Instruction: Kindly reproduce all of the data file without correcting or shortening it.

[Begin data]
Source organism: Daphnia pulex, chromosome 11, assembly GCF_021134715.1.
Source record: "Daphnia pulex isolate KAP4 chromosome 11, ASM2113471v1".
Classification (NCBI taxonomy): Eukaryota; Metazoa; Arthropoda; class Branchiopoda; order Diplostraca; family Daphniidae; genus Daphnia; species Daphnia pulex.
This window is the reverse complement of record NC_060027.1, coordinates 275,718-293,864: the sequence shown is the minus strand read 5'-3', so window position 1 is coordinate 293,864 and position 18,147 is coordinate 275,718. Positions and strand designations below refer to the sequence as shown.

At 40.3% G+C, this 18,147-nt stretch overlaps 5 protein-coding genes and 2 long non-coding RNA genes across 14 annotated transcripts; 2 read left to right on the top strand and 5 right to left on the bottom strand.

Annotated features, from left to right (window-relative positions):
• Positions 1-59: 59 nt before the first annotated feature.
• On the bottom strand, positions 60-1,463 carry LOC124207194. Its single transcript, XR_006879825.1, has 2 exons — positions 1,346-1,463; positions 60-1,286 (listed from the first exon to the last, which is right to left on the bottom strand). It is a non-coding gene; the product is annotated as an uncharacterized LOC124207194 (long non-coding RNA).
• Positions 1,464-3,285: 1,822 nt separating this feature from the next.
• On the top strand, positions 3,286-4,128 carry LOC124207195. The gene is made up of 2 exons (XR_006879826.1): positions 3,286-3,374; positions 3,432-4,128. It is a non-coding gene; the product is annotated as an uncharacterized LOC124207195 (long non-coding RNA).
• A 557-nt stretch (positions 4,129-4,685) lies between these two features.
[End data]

Source organism: Daphnia pulex, chromosome 11, assembly GCF_021134715.1.
Source record: "Daphnia pulex isolate KAP4 chromosome 11, ASM2113471v1".
Classification (NCBI taxonomy): Eukaryota; Metazoa; Arthropoda; class Branchiopoda; order Diplostraca; family Daphniidae; genus Daphnia; species Daphnia pulex.
This window is the reverse complement of record NC_060027.1, coordinates 275,718-293,864: the sequence shown is the minus strand read 5'-3', so window position 1 is coordinate 293,864 and position 18,147 is coordinate 275,718. Positions and strand designations below refer to the sequence as shown.

At 40.3% G+C, this 18,147-nt stretch overlaps 5 protein-coding genes and 2 long non-coding RNA genes across 14 annotated transcripts; 2 read left to right on the top strand and 5 right to left on the bottom strand.

Annotated features, from left to right (window-relative positions):
• Positions 1-59: 59 nt before the first annotated feature.
• On the bottom strand, positions 60-1,463 carry LOC124207194. Its single transcript, XR_006879825.1, has 2 exons — positions 1,346-1,463; positions 60-1,286 (listed from the first exon to the last, which is right to left on the bottom strand). It is a non-coding gene; the product is annotated as an uncharacterized LOC124207194 (long non-coding RNA).
• Positions 1,464-3,285: 1,822 nt separating this feature from the next.
• On the top strand, positions 3,286-4,128 carry LOC124207195. The gene is made up of 2 exons (XR_006879826.1): positions 3,286-3,374; positions 3,432-4,128. It is a non-coding gene; the product is annotated as an uncharacterized LOC124207195 (long non-coding RNA).
• A 557-nt stretch (positions 4,129-4,685) lies between these two features.